For the record: Galloway lashes out at local paper

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Not for the first time, and possibly not the last, George Galloway finds himself in dispute over his treatment at the hands of the press.

His latest bout with our fourth estate involves his local newspaper, the Tower Hamlets Recorder, which last week took the bold decision to axe Galloway's lively weekly column.

In a letter sent to the Respect MP, the paper's editor explained that the Recorder was unable to continue running the column, as it has for the past 18 months, as his combustious views would require some response from "those who, by implication, were being criticised".

Sensing yet another New Labour conspiracy, Galloway's posse immediately issued an angry riposte on Respect's website.

"The Recorder has clearly come under pressure from New Labour and, no doubt, its owners that it was providing a platform for George's views which are anathema to them," it reads.

"This is one more example of the suppression of freedom of speech by the owners and controllers of the press, the same people who utter such cant and hypocrisy about freedom of speech when it comes to insulting Muslims and their religion."

Galloway's fractious relationship with the press is nothing new. He happily lets it be known that his numerous successes in the libel courts, including a £250,000 pay out by Robert Maxwell's Mirror in 1992, have kept him in fine tailoring for years.

Scott is new pin-up for green welly brigade

To the delight of countryside campaigners everywhere, former Sky News autocutie Selina Scott is firmly establishing herself as the proud pin-up for the impassioned green welly brigade.

In a manner of which Swampy would be proud, Scott, left, has become the spokesman in a fierce local battle over an area of woodland near her Yorkshire home where a local landowner is threatening to uproot more than 500 trees.

"We have lost far too much over the past 20 to 30 years in this country," she says.

"This ancient woodland site is simply the kind of landscape feature we have so readily given up in the past.

"That's why it's important it is saved now. Not for us but for future generations."

It's a far cry from her days on the BBC Breakfast sofa that she used to share with randy co-presenter Frank Bough. These days, Scott prefers to live quietly on a 200-acre farm where she creates socks made from her pack of Angora goats.

Can Borat be funny off the cuff?

Borat star Sacha Baron Cohen stands accused of not playing "fair dinkum" with the Australian press corps.

Cohen is due to arrive in Australia next month to promote the new movie featuring his anti-Semitic Kazakhstani creation.

So far, he's taken to doing promotional duties in character, but according to the Sydney Morning Herald, media wishing to attend his press conference in Sydney on 13 November have been ordered to "submit a list of questions for approval" beforehand.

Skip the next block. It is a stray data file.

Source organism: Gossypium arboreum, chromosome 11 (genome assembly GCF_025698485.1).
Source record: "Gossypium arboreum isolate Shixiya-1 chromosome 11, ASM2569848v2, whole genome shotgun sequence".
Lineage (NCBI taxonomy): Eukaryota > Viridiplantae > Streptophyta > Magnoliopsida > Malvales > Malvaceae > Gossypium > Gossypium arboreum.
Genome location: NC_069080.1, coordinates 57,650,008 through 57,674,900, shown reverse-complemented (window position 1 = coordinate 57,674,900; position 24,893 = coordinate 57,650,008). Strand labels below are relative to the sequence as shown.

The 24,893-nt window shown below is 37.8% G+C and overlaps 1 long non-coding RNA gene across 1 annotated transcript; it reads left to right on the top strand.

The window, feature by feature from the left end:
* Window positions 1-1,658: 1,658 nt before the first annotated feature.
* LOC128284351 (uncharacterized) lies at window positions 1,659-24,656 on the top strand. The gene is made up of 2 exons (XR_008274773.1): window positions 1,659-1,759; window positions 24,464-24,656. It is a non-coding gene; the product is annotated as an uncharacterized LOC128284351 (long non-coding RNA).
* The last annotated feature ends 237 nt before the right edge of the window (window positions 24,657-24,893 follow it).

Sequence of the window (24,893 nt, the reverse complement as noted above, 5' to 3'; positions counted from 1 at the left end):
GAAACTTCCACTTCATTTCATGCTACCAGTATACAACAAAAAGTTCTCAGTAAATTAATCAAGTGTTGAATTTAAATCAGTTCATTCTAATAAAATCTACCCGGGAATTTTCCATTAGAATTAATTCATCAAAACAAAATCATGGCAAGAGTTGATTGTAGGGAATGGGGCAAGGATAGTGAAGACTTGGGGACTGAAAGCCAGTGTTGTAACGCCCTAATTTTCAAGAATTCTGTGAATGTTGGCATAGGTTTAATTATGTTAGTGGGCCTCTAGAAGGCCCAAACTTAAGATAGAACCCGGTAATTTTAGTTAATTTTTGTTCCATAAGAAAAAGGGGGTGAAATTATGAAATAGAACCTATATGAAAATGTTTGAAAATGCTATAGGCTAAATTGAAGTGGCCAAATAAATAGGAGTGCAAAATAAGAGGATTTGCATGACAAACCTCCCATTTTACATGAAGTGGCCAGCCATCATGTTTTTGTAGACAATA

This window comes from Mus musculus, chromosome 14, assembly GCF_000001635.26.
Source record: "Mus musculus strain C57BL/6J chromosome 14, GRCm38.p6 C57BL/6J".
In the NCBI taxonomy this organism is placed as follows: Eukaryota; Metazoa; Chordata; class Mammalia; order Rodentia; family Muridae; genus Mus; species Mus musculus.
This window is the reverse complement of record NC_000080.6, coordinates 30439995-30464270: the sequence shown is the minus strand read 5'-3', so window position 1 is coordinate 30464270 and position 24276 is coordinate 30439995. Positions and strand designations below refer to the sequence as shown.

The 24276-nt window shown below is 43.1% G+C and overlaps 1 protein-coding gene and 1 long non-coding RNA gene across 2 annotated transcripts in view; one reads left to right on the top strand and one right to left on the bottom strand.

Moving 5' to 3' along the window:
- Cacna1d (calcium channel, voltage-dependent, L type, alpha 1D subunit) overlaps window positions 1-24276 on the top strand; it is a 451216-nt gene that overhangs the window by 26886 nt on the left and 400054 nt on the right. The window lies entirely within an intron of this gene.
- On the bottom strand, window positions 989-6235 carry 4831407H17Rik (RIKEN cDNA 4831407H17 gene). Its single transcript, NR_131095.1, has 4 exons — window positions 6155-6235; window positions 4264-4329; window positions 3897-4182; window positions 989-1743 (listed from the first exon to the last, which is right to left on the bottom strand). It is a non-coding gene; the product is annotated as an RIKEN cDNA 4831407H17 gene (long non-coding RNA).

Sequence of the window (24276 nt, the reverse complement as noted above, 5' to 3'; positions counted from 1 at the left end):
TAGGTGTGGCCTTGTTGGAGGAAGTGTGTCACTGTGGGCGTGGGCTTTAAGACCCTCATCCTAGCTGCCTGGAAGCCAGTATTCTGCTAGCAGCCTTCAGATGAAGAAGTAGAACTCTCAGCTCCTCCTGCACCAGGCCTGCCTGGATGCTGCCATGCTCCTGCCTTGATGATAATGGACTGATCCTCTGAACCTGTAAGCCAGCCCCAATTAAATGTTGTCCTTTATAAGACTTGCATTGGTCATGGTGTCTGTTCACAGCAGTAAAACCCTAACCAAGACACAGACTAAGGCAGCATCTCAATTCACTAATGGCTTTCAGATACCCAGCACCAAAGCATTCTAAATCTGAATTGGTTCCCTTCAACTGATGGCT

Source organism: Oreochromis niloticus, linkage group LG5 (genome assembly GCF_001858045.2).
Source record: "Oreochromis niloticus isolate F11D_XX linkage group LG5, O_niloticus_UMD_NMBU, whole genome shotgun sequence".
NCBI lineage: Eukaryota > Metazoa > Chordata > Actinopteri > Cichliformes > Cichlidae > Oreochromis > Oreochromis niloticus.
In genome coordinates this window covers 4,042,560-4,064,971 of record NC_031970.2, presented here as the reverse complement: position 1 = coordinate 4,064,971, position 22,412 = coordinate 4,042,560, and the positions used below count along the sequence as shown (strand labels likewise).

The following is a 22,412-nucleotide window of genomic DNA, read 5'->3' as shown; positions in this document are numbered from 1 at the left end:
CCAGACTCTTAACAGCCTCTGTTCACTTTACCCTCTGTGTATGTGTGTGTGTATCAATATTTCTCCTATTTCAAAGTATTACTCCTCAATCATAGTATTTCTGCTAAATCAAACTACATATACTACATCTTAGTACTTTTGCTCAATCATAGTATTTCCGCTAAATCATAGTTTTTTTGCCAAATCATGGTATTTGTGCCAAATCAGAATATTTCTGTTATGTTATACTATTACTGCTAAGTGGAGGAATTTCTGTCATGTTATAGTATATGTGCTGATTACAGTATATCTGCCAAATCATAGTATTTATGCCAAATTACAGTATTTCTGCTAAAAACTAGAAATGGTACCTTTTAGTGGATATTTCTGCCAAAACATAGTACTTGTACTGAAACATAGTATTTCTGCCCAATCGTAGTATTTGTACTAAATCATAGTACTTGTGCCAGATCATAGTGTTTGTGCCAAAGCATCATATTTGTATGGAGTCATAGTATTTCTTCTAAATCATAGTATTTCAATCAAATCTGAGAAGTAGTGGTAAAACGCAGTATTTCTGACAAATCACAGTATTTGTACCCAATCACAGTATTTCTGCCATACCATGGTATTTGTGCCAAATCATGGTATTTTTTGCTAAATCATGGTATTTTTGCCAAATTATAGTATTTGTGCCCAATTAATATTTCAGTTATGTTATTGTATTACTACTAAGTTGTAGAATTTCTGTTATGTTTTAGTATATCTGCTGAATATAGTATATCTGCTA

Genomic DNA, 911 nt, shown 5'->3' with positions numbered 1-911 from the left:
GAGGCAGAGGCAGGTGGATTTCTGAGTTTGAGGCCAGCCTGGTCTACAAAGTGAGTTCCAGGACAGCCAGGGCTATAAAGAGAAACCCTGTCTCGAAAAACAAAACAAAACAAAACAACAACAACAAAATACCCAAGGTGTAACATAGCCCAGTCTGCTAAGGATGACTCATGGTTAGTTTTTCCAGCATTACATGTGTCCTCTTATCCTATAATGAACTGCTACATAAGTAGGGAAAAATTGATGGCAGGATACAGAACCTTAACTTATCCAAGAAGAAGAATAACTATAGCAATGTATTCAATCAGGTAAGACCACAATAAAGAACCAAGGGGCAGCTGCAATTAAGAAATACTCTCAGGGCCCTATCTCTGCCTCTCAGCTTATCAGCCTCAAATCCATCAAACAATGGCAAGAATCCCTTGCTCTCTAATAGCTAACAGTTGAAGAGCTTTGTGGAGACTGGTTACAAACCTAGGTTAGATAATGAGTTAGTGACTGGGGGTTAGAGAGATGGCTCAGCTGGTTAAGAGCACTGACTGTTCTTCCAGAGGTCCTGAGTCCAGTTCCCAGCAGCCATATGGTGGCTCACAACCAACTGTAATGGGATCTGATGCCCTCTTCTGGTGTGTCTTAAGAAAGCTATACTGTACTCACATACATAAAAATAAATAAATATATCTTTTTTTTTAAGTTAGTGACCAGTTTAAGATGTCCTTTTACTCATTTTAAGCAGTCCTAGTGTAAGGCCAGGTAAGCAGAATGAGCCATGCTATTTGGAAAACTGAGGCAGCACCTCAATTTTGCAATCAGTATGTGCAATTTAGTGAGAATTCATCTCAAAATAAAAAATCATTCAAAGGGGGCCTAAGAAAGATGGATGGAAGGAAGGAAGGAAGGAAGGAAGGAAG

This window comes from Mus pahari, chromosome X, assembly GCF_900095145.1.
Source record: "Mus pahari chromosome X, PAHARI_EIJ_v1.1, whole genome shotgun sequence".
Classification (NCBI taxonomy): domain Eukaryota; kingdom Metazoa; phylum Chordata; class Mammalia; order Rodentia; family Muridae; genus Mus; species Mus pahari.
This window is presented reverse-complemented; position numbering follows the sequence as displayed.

Some reckon it's a fairly rum deal that someone who's made a career out of the ambush interview is now demanding draconian measures not to get ambushed himself.

Quips one Aussie hack: "Maybe Borat isn't as funny off the cuff as he is on camera."

Macca's ordeal

Sir Paul McCartney took some time away from his unpleasant divorce battle on Thursday evening to make a surprise appearance at the National Gallery.

Art-loving Macca pitched up with a male chum for the opening party of the gallery's new National Café.

"He seemed all right but he didn't stop for a for a drink or anything," I'm told. "I think he really just wanted to check out the Velazquez exhibition that's going on."

McCartney apparently spent much of his time looking at a painting called Christ after the Flagellation that shows Christ looking totally deflated after his torturous ordeal.

Wands at dawn in fantasy writers' feud

Ding Ding! Do I hear the sound of another literary spat in the offing?

J K Rowling finds herself facing criticism from fellow children's fantasy author Amanda Craig.

Craig, who is currently working on her own trilogy of children's books, claims that more children are abandoning the Harry Potter novels in favour of slighter reads, and has described the aggressive marketing of the books to adults as "a poisoned chalice".

"I know many children who seem to think [the Harry Potter books] are not for them any more but for adults," she said at a recent literary talk. "The books have got bigger and bigger - they are huge bricks now."

J K Rowling has yet to reply to the charges publicly. But then with a fortune of nearly £600m and book sales over the 300 million mark, she may not feel the need to bother.